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Costner v. United States

United States District Court, M.D. North Carolina

August 14, 2017

CURTIS WAYNE COSTNER, Petitioner,
v.
UNITED STATES OF AMERICA, Respondent.

          ORDER

         The petitioner Curtis Wayne Costner, a federal prisoner, has filed a “Motion for Clarification of Sentence” asking the Court for a written clarification of the concurrent/consecutive components of his sentence. He also asks the Court to order his immediate release from prison because he has served his complete sentence. The Magistrate Judge recommended that the motion be treated as a petition under 28 U.S.C. § 2241 and dismissed as filed in the wrong district. Mr. Costner objects to the consideration of his motion as a § 2241 petition and asks that the Court treat it as a motion to clarify. While the Court is appreciative of the procedural difficulties Mr. Costner is experiencing in raising his legal claims, the Court accepts the Recommendation of the Magistrate Judge and will deny his motion without prejudice.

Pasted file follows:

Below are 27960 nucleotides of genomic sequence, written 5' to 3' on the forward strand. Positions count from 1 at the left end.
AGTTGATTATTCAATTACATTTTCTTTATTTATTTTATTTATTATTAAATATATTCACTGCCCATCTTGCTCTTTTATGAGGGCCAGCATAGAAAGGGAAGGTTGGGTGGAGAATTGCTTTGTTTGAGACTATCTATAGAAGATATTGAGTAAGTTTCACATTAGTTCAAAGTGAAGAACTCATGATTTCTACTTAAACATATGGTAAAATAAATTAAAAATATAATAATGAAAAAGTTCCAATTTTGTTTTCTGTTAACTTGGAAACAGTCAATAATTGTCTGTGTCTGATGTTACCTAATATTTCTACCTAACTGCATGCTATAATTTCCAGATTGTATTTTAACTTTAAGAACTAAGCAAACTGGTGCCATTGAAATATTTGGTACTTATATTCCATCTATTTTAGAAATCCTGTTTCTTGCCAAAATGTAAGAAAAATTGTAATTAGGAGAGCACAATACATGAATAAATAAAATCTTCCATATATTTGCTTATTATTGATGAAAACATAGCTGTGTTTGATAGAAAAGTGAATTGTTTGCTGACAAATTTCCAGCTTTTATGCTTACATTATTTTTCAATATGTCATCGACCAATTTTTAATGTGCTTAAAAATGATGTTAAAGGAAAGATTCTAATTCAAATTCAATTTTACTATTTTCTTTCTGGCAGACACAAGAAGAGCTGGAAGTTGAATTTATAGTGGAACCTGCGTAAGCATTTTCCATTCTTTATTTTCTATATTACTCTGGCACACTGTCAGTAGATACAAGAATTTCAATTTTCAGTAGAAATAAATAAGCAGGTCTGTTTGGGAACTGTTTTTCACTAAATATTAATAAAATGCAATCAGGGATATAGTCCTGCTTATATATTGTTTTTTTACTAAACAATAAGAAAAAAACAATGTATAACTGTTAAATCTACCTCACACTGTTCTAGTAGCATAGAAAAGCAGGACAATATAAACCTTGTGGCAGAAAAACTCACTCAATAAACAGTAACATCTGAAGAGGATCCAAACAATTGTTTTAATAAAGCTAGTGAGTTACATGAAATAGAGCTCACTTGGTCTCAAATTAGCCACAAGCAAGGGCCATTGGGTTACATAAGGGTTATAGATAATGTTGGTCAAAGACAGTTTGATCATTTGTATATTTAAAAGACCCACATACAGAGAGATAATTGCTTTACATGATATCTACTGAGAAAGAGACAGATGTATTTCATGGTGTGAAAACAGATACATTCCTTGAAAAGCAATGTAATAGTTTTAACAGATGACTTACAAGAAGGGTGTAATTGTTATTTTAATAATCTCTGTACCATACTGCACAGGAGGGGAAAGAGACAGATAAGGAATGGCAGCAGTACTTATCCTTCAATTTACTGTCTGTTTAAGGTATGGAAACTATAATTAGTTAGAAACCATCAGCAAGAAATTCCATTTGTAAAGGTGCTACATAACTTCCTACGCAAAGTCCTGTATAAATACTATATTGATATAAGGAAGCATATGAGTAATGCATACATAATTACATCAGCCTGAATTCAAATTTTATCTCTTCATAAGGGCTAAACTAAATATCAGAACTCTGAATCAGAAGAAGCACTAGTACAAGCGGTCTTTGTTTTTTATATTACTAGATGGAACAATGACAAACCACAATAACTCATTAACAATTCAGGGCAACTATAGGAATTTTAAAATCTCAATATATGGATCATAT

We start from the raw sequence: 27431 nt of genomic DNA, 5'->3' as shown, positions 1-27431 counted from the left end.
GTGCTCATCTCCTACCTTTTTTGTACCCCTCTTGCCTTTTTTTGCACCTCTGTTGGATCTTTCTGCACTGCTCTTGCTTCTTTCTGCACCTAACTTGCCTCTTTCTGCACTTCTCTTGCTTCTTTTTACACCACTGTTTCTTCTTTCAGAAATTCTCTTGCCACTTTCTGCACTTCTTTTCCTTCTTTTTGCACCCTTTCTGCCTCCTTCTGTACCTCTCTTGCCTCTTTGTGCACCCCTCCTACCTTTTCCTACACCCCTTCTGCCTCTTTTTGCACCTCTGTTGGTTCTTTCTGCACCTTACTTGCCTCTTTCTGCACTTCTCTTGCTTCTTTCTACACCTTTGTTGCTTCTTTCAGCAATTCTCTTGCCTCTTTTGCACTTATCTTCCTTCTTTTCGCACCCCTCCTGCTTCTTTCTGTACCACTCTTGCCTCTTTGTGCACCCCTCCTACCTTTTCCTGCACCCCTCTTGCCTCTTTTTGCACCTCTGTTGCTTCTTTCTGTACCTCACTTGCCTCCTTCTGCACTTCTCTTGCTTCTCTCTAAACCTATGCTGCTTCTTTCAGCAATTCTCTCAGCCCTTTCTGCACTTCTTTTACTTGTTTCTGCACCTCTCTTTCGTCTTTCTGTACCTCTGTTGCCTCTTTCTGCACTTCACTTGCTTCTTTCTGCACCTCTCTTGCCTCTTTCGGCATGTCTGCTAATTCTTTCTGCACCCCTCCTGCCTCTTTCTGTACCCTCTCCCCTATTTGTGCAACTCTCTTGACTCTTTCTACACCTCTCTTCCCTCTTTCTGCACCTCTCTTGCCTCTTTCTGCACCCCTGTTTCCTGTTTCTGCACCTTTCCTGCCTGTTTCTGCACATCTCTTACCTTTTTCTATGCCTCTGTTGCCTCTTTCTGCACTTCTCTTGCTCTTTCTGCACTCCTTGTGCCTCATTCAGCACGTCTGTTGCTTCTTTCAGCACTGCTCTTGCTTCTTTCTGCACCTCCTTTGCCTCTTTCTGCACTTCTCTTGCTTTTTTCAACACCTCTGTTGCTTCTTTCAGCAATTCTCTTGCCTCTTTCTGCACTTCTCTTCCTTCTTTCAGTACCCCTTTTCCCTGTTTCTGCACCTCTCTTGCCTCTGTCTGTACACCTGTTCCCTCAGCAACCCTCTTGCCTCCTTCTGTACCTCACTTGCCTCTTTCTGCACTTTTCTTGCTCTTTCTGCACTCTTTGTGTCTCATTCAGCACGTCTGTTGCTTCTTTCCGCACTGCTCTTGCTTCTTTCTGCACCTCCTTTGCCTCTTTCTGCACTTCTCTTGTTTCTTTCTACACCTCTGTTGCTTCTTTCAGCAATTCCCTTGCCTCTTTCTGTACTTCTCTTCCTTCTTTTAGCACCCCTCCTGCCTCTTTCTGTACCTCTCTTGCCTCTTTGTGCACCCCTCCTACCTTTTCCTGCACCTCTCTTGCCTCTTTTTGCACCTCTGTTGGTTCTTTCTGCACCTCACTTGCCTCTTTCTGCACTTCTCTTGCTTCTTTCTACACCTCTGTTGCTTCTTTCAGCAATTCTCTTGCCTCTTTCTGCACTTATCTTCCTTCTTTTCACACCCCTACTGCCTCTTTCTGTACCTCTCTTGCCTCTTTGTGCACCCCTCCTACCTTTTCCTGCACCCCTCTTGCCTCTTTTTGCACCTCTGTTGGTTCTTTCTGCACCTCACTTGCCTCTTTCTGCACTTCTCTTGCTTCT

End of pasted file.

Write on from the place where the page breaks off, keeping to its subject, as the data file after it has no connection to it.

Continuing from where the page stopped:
BACKGROUND

         On July 9, 2015, Mr. Costner was arrested on state charges in Guilford County Superior Court of Felony Indecent Liberties With a Child (Docket No. 15CRS79343) and Misdemeanor Sexual Battery (Docket No. 15CRS79844). At the time of his arrest Mr. Costner was in possession of a stolen firearm. As such, he was charged in Guilford County Superior Court with the additional offenses of Felony Possession of a Stolen Firearm (Docket No. 15CRS79876) and Felony Possession of a Firearm by a Felon (Docket No. 15CRS79877). Mr. Costner was taken into state custody at the time of his July 9 arrest and he has remained in custody since that time.